Leave Achill-henge standing - Mayo News poll
As Mayo County Council seek a High Court order compelling Achill property developer to demolish a Stonehenge-esque structure on Achill Island, a Mayo News poll has shown a groundswell of support for its retention.
And this week an art expert, with a particular interest in the area of public art, has spoken in favour of the structure, dubbed Achill-henge locally.
Over 80 per cent of those who took part in the poll answered yes to the question: ‘Should Achill-henge be left standing?’ At the time of going to print, 563 people had polled.
Meanwhile John Mulloy, a lecturer in Art History and Critical Theory at GMIT, who teaches a module in Rural Art, believes it ticks a lot of boxes for public art.
The circular structure on a hill in Pollagh, Achill, has caused untold controversy since it first appeared there late last month.
It was built by controversial developer Joe McNamara, dubbed ‘The Anglo Avenger’ after a series of high-profile protests against the bank. McNamara led the construction of the structure over the course of one weekend, late last month.
He was served with two High Court injunctions by a council planner that weekend but continued working. Justice Roderick Murphy jailed him for three days for contempt of court last week for ignoring those injunctions.
While work on the structure finished on Sunday evening, November 27, the development is described as ‘incomplete’.
Mayo County Council informed the court on Wednesday last that it is seeking an order compelling McNamara to demolish the building.
The structure, the purpose of which remains unclear, was described by counsel for McNamara as a ‘place of reflection’. McNamara has submitted to Mayo County Council a Section 5 application, under the Planning and Development Acts to have the structure declared exempted development.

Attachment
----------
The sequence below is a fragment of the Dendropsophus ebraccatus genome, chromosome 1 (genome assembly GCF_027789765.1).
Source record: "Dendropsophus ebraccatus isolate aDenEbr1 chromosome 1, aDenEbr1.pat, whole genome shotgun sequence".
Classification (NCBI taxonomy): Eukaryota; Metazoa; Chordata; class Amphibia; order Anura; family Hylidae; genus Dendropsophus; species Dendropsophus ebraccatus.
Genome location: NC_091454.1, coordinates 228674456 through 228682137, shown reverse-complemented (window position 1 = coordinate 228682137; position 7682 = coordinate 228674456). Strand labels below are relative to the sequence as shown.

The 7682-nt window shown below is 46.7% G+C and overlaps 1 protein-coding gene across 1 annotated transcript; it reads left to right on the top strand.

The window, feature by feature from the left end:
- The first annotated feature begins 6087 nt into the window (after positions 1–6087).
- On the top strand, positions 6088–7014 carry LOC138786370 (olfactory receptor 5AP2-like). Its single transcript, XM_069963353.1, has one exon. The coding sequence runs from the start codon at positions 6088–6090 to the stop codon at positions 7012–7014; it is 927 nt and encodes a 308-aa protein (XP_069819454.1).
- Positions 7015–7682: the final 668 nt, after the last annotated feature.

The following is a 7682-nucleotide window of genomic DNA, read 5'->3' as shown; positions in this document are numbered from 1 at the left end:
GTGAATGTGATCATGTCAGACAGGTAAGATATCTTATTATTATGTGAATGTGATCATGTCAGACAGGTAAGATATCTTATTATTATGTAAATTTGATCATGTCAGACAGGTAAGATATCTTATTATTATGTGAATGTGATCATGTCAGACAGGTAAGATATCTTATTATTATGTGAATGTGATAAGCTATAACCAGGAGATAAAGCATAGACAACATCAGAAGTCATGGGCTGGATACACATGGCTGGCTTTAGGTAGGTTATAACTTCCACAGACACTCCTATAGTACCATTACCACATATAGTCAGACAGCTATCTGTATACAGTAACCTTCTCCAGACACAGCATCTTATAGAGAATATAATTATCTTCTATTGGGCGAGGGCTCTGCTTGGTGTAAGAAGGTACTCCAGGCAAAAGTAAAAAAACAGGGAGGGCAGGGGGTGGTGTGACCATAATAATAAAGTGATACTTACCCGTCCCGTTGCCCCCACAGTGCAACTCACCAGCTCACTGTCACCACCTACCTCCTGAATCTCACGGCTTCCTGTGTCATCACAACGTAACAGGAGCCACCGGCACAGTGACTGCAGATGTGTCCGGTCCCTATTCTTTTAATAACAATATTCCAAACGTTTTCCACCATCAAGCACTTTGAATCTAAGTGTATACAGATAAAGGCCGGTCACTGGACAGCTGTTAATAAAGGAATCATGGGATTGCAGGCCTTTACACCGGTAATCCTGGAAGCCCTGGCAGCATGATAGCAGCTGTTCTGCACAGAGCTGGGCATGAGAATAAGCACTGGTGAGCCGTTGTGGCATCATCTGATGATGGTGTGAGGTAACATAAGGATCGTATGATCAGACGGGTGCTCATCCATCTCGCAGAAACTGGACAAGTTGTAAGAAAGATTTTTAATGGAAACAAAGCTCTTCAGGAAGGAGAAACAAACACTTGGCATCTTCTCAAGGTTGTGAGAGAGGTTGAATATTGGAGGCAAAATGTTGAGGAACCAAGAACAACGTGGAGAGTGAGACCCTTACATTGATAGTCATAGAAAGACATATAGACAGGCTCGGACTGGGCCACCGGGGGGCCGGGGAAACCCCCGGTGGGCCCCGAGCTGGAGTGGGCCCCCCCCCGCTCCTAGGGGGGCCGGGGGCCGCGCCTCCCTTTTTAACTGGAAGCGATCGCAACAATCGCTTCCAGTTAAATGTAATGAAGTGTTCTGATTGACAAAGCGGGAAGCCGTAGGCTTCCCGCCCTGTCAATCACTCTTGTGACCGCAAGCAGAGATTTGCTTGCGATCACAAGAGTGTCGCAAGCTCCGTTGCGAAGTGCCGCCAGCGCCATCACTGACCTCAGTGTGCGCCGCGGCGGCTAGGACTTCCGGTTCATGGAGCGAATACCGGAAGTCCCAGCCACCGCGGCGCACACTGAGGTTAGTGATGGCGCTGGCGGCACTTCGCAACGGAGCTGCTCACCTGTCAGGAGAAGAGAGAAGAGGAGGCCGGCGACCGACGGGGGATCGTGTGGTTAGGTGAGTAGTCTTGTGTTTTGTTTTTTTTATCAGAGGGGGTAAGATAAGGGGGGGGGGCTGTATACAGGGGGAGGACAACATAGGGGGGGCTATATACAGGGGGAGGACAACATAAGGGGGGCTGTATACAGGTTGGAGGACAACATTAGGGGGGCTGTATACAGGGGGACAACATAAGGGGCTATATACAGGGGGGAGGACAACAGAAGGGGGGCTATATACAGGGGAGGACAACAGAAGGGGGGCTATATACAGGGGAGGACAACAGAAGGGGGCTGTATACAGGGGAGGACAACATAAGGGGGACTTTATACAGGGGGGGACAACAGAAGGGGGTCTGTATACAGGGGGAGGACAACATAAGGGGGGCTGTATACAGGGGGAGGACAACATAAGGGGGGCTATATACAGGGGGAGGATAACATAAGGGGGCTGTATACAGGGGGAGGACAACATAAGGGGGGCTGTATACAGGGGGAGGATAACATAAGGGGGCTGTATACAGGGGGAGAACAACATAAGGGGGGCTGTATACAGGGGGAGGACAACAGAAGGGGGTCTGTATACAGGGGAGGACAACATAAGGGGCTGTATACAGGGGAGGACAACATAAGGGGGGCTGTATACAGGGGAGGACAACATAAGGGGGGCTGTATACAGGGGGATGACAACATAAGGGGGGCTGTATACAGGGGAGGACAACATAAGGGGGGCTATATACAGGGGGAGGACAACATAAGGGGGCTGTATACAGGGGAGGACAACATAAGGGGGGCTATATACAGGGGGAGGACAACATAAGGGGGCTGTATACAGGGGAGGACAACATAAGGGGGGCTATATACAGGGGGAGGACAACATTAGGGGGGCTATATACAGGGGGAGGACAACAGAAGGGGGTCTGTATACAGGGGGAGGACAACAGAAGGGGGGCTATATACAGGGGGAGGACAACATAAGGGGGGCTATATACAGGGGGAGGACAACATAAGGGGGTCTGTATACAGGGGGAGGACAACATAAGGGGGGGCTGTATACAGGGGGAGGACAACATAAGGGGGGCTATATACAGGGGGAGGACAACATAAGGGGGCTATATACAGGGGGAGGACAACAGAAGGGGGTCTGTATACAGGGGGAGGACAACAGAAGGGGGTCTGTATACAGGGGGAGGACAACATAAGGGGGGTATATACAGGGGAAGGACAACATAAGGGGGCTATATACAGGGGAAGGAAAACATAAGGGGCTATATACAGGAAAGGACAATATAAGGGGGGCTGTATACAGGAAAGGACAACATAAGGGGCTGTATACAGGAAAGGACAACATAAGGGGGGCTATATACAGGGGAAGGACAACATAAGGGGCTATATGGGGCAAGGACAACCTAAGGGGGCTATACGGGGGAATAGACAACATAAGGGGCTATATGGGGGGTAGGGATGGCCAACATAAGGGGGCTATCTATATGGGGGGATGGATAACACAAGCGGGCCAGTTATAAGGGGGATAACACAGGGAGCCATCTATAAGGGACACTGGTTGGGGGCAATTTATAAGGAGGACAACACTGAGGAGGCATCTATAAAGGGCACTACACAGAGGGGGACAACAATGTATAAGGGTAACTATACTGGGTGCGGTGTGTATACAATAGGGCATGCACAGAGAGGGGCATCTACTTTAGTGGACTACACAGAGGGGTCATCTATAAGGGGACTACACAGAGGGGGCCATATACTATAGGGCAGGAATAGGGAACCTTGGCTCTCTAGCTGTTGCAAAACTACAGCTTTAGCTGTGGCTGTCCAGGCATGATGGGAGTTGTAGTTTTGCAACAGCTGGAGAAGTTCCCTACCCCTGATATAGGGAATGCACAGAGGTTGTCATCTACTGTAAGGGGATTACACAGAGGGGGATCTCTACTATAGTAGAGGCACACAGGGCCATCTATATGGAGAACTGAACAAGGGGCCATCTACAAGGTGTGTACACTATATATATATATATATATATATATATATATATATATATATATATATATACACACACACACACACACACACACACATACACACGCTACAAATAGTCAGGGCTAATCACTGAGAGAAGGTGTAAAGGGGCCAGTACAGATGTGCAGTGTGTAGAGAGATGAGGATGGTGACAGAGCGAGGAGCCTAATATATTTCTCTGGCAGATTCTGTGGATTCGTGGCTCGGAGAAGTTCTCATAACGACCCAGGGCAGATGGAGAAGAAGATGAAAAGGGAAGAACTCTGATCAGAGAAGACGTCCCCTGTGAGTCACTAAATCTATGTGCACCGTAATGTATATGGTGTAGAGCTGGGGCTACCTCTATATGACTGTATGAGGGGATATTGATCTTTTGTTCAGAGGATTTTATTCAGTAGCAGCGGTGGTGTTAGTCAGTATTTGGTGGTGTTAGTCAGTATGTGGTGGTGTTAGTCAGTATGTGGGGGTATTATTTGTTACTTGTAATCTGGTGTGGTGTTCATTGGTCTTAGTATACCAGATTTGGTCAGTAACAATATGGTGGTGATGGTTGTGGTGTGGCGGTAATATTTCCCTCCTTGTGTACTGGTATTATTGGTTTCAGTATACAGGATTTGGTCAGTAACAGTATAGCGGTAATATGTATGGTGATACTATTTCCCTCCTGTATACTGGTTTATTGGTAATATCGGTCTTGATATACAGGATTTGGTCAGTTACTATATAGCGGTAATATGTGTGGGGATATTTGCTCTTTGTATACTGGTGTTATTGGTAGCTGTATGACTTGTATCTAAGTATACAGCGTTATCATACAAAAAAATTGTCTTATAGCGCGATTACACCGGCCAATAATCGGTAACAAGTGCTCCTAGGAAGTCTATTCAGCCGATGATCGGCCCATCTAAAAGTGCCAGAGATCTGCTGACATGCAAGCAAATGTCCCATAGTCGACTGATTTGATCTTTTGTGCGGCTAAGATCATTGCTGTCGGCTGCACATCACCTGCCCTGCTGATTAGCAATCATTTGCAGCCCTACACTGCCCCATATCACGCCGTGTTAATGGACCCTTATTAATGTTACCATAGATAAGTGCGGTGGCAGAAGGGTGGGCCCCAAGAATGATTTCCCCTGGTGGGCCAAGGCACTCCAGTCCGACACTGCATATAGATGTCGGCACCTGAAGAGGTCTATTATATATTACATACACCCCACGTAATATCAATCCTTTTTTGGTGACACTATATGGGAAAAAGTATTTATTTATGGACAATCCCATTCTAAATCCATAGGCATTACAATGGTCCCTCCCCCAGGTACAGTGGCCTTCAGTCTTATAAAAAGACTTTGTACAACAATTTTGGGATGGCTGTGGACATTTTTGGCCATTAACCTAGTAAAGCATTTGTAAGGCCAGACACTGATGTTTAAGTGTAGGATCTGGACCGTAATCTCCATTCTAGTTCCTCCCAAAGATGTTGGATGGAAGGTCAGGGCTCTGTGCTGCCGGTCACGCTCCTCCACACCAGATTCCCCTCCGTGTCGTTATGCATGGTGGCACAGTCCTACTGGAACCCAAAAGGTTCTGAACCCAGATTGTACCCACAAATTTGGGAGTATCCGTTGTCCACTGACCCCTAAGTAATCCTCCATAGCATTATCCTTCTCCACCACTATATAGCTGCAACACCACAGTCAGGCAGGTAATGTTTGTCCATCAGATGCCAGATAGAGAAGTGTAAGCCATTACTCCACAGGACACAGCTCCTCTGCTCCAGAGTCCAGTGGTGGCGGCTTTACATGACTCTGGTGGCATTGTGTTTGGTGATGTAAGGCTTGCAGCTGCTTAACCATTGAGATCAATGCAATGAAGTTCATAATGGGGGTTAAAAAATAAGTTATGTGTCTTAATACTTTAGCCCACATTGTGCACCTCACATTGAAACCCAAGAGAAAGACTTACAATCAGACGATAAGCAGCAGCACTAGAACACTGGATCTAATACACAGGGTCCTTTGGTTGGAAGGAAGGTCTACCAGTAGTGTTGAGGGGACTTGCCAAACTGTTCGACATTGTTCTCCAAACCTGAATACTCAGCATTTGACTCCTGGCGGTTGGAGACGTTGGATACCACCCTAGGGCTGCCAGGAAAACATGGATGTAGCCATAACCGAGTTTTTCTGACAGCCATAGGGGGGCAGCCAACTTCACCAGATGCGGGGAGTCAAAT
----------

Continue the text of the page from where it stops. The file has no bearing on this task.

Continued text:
However counsel for Mayo County Council, Mr Pat Butler, SC, said this application was not valid as the council still don’t know what the structure is.
The structure is close to four and a half metres high and almost 100 metres in circumference and consists of 30 large columns with tapping stones placed on top.
John Mulloy, a native of Westport, believes it would be ‘a shame’ if it was taken down.
“One of the traditions, almost a rule, in art, is that of breaking the rules. It is almost a cliché now, but it has been so going back to the 18th century…
“[Achill-henge] is something built without any planning and people really like it and yet there are so many things built with full planning which people hate.
“I think that it is built from cast concrete is very significant given the culture in Achill. A lot of people from the island would have worked with cast concrete and there are a lot of houses in Achill with cast concrete roofs, more so than anywhere else I know of,” he told The Mayo News.
Mr Mulloy visited the site personally on Saturday last and was taken aback by what he saw.
“I was down there and the echo in the thing is very strange. It is very open but it gives you a feeling of something that is enclosed. Undoubtedly it has breached planning but the law is a human instrument and if most people like it, can the law not be twisted to the will of the people? We do live in a democracy, after all.
“You really come on it from nowhere. It is not like Newgrange which stands out and draws people from afar, you don’t know this is here until you are right on it. It makes a statement about so many things. It is meaningless in a way, so we can put our own meaning on it. People have taken so many different interpretations out of it.”
He added that a number of major international artists of his acquaintance have expressed a desire to come and see Achill-henge.
The matter is set to come before the High Court again in January.